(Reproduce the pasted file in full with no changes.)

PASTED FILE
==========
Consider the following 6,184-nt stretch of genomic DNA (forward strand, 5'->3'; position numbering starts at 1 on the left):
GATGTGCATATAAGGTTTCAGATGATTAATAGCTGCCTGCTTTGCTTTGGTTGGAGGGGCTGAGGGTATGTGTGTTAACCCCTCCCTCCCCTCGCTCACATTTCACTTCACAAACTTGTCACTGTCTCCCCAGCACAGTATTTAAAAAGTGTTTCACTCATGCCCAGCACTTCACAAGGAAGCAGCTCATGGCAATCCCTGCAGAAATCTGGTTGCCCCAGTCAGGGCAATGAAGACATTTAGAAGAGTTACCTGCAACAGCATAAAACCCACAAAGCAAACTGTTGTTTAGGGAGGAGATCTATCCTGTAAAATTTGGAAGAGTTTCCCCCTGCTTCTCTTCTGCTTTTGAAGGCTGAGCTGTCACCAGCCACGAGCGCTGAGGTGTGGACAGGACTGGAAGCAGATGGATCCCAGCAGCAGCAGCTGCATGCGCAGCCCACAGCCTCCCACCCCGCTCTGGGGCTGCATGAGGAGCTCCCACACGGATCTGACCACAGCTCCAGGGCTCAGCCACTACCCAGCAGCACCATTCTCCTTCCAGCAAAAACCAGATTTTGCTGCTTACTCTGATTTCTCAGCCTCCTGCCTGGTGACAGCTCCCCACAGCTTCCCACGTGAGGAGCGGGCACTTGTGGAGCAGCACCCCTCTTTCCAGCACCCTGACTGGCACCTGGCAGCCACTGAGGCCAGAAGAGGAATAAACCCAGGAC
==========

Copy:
Consider the following 6,184-nt stretch of genomic DNA (forward strand, 5'->3'; position numbering starts at 1 on the left):
GATGTGCATATAAGGTTTCAGATGATTAATAGCTGCCTGCTTTGCTTTGGTTGGAGGGGCTGAGGGTATGTGTGTTAACCCCTCCCTCCCCTCGCTCACATTTCACTTCACAAACTTGTCACTGTCTCCCCAGCACAGTATTTAAAAAGTGTTTCACTCATGCCCAGCACTTCACAAGGAAGCAGCTCATGGCAATCCCTGCAGAAATCTGGTTGCCCCAGTCAGGGCAATGAAGACATTTAGAAGAGTTACCTGCAACAGCATAAAACCCACAAAGCAAACTGTTGTTTAGGGAGGAGATCTATCCTGTAAAATTTGGAAGAGTTTCCCCCTGCTTCTCTTCTGCTTTTGAAGGCTGAGCTGTCACCAGCCACGAGCGCTGAGGTGTGGACAGGACTGGAAGCAGATGGATCCCAGCAGCAGCAGCTGCATGCGCAGCCCACAGCCTCCCACCCCGCTCTGGGGCTGCATGAGGAGCTCCCACACGGATCTGACCACAGCTCCAGGGCTCAGCCACTACCCAGCAGCACCATTCTCCTTCCAGCAAAAACCAGATTTTGCTGCTTACTCTGATTTCTCAGCCTCCTGCCTGGTGACAGCTCCCCACAGCTTCCCACGTGAGGAGCGGGCACTTGTGGAGCAGCACCCCTCTTTCCAGCACCCTGACTGGCACCTGGCAGCCACTGAGGCCAGAAGAGGAATAAACCCAGGAC